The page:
Again, what do I mean? The maths and stats can result in indicators, long formulated by experts, which are incomprehensible without a member of the expert group which formulated them being around to say what they mean. Also, sustainability indicators are often of global significance and are often depressing (in showing continual decline in species, biodiversity or whatever) and un-actionable because they relate to forces beyond the means of any country, let alone anybody, to respond to meaningfully.
The result of many global indicators can be powerlessness and misery.
It was with this formidable background in mind that the three books emerged. They attempt to bring indicator creation, measurement and assessment to the person who cares about it in a personal manner.
The argument is quite simple. If we want sustainability indicators to mean something to real people in the real world, then they need to mean something to that person and they need to allow that person to do something about it. What many indicators do now is to reduce morale and make the problems seem too big to handle. This can cause the despair I talk about.
If we want a child to ‘do’ something, we would never say to the child: ‘oh by the way, there is no value in what you are doing’, or ‘the task I have set you is impossible’, or ‘what you produce will be useless’. We know that this would be ridiculous. We know that any child faced by such a torrent of disincentive would just not bother or bother very badly indeed.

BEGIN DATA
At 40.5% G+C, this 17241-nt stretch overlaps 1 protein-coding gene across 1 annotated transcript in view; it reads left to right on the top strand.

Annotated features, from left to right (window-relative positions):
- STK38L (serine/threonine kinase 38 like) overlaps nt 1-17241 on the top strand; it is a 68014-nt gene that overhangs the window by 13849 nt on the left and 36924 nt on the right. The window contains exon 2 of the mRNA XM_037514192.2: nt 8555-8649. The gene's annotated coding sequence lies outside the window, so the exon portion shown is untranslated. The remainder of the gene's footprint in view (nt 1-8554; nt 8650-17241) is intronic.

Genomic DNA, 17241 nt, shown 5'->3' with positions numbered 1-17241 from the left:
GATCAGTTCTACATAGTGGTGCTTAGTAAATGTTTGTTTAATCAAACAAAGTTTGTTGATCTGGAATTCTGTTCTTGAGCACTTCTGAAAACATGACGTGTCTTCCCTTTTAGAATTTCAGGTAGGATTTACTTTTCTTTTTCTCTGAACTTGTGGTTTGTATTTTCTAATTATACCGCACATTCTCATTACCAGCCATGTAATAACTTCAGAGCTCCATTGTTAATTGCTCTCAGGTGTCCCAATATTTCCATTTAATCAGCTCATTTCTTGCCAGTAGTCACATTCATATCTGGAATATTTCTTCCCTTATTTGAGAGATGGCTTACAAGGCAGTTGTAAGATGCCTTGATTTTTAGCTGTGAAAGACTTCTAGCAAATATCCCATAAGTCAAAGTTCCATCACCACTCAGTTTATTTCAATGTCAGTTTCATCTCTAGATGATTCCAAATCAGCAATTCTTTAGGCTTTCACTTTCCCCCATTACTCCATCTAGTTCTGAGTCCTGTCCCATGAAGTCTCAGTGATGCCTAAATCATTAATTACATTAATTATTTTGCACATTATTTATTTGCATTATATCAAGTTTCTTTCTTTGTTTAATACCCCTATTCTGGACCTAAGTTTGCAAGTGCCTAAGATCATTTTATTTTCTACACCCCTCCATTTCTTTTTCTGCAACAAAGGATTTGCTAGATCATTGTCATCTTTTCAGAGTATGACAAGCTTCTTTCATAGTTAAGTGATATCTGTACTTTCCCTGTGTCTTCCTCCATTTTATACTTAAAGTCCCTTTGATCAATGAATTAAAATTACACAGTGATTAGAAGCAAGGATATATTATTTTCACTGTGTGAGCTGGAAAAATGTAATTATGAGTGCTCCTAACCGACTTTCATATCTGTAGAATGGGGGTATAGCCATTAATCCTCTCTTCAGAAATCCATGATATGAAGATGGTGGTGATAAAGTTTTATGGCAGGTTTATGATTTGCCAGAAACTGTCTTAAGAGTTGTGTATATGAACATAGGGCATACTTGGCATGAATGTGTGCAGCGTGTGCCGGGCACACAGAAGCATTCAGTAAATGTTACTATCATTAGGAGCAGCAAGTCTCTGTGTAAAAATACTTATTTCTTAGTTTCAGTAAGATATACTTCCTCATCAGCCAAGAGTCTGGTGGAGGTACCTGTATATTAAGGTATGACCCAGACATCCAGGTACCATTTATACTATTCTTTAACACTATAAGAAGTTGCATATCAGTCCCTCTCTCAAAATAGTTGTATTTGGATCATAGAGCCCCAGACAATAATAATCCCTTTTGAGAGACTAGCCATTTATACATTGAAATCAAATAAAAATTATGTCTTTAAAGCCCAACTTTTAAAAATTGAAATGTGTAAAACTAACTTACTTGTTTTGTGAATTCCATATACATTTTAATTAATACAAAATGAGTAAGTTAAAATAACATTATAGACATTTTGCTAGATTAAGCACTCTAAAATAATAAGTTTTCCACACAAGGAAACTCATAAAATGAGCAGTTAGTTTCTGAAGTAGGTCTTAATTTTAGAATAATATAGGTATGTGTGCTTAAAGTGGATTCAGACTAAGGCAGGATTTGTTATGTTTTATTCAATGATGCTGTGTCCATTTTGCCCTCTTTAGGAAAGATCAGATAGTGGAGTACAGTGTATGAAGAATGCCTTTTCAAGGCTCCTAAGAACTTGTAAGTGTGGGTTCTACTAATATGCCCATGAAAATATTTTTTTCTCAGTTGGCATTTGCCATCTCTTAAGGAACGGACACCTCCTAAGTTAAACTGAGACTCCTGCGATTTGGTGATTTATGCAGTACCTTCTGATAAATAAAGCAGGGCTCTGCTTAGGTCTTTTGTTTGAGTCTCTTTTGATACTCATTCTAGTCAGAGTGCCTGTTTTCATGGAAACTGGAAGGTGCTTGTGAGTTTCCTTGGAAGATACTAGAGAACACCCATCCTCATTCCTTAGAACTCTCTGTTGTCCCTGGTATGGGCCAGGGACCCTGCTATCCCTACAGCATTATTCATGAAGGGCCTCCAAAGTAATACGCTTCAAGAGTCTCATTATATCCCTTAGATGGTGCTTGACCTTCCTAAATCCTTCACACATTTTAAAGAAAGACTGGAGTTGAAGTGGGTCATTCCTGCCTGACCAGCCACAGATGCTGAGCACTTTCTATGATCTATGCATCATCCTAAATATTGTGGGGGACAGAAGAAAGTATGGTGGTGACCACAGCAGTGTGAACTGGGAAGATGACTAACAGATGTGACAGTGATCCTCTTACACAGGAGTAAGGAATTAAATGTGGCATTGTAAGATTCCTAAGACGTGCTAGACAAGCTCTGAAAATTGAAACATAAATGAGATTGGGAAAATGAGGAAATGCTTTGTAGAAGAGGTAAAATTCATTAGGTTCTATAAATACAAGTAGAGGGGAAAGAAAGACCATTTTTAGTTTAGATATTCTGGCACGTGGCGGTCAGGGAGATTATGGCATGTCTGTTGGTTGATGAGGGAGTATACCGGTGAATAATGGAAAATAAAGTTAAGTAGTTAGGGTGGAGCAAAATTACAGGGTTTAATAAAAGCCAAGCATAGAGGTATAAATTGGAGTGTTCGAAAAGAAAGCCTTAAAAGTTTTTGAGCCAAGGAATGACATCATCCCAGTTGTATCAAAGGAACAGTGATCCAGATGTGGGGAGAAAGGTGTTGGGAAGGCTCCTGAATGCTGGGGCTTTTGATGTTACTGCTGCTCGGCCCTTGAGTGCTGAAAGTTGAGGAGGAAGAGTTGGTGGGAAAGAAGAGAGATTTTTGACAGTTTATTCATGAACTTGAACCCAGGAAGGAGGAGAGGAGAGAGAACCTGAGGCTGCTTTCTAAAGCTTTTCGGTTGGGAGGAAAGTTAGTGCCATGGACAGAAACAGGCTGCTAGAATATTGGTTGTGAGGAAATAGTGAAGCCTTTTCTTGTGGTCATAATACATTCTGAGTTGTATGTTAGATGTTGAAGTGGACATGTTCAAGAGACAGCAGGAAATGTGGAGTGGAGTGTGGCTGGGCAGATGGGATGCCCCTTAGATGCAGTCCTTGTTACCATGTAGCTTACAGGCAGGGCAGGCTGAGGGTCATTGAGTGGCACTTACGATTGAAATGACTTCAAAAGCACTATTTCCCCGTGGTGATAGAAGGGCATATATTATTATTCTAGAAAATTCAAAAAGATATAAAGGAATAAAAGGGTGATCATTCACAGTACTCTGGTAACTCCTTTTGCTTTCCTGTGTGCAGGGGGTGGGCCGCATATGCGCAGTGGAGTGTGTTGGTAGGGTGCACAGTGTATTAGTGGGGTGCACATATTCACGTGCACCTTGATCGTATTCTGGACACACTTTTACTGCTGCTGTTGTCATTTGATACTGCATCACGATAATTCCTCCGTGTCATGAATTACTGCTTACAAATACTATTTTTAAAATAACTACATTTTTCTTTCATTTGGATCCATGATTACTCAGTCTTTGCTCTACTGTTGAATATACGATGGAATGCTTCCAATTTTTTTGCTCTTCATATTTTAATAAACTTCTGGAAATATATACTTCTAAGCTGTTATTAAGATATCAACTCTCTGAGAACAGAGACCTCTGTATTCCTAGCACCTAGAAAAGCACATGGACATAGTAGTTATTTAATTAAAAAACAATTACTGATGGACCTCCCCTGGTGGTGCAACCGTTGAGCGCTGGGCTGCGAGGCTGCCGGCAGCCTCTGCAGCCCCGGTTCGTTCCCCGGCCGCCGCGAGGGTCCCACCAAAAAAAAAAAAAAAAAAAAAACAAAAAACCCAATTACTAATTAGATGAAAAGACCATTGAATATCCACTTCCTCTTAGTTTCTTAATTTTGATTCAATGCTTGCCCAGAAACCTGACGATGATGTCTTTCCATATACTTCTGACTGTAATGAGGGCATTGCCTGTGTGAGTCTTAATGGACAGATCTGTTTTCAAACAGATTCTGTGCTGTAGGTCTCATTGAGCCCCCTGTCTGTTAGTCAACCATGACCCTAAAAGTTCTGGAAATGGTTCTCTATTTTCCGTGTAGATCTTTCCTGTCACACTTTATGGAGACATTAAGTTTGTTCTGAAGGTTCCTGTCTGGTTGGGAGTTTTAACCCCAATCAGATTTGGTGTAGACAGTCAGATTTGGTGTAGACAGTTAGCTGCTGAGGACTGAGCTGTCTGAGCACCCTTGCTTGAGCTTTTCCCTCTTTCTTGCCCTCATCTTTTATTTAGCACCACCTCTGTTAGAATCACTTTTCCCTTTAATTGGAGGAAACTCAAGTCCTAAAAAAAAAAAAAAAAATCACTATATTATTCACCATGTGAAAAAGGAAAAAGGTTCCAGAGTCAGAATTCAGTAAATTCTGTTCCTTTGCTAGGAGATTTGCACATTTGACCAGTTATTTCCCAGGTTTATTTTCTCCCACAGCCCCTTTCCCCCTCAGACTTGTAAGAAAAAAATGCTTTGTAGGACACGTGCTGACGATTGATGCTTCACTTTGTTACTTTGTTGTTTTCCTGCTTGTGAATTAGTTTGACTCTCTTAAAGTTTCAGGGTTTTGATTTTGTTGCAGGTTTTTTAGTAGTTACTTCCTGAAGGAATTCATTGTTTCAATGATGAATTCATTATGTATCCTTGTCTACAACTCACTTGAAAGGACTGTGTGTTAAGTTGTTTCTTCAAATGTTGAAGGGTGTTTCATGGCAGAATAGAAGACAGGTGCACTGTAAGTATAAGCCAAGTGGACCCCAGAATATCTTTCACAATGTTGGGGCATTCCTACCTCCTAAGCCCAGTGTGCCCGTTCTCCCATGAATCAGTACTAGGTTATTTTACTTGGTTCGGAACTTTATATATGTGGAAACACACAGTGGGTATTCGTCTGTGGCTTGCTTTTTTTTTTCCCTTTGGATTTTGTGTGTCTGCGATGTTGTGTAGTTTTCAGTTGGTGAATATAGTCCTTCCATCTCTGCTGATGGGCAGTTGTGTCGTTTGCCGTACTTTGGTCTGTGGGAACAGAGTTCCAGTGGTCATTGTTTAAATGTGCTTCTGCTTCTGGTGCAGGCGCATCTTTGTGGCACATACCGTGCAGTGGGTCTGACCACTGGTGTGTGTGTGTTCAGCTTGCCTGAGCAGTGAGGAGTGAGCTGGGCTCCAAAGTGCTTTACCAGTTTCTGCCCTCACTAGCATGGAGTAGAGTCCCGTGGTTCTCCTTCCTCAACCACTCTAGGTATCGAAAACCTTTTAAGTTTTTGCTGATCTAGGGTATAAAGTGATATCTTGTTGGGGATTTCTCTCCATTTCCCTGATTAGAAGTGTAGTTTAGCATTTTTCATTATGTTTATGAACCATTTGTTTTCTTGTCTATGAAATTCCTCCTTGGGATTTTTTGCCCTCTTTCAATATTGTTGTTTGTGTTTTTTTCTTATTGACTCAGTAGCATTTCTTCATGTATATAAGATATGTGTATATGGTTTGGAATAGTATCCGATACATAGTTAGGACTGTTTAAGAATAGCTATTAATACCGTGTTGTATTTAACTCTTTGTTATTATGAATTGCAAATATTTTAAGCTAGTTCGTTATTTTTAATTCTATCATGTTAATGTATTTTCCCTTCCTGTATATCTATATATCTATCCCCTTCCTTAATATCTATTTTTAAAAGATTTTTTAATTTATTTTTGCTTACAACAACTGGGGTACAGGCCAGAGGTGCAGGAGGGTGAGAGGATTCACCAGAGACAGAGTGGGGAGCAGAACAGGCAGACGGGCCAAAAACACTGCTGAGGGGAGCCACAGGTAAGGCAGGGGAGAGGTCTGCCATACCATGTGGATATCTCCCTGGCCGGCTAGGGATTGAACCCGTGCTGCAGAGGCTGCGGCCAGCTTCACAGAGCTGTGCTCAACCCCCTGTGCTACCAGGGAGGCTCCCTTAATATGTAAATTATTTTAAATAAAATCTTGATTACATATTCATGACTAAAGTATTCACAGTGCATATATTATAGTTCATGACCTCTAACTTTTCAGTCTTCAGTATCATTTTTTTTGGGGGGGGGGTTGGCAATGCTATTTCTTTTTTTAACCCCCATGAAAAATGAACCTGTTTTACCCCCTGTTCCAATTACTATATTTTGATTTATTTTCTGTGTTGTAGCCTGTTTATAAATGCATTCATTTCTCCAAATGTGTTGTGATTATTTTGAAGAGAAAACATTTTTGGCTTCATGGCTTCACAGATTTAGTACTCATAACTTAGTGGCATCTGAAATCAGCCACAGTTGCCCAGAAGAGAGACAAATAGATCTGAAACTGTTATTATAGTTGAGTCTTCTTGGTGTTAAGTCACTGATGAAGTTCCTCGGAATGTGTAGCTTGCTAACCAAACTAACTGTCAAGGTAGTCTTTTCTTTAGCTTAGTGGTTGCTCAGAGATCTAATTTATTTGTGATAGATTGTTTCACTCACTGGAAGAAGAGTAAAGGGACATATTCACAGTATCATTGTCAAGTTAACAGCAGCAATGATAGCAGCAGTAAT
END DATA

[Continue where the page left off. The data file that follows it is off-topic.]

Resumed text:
In sustainability we seem to have no issue with providing the individual with gargantuan issues which the individual has not a hope of conceptualising, let alone doing anything about.
Let me be clear. In sustainability work:
We rarely provide a potential of cure with the diagnosis of the disease.
We rarely provide information fit for action at the level of the person.
We never offer a better than 50/50 chance of a recovery.
Standard indicators can, in their very objectivity crush the potential for hope and action.
So, in the three books I mentioned at the start of this essay, the authors have tried to put indicators back in the hands of the people who could develop them and use them … indicators for people!